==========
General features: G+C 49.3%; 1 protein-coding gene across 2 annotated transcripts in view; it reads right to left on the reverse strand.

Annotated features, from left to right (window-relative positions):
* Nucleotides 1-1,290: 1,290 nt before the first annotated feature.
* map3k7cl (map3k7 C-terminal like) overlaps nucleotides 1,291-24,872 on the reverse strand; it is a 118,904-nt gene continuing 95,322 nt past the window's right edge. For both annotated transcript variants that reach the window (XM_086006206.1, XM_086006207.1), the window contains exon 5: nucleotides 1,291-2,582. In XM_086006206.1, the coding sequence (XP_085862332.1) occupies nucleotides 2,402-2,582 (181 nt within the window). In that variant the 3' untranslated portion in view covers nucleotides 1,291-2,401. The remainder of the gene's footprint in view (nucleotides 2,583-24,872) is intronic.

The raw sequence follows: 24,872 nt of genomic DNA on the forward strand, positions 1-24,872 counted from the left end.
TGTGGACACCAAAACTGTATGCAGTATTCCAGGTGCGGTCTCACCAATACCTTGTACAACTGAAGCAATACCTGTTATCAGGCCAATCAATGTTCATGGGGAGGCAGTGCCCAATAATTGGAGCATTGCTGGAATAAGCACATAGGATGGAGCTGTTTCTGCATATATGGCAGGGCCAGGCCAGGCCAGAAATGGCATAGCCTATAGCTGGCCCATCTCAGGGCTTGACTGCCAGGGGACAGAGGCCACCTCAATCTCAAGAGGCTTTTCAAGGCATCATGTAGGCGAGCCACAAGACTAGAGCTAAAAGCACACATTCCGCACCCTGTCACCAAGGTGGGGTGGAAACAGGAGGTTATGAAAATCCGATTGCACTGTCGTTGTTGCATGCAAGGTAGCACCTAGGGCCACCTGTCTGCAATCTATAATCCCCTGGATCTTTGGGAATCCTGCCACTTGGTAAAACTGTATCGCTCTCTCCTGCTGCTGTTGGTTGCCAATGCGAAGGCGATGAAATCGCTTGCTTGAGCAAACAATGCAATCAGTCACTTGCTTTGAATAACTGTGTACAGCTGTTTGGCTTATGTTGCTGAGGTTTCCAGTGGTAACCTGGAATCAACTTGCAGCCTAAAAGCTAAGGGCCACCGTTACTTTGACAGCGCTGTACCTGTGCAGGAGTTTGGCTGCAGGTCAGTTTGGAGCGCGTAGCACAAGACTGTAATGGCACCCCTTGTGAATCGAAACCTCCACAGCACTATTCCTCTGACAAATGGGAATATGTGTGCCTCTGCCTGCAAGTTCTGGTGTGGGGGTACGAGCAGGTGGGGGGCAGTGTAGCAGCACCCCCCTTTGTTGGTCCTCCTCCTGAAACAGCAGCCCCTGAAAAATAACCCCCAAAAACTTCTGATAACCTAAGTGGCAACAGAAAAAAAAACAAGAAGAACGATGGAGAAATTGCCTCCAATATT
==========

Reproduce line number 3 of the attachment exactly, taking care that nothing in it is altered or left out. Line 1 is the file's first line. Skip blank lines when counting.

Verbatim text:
* Nucleotides 1-1,290: 1,290 nt before the first annotated feature.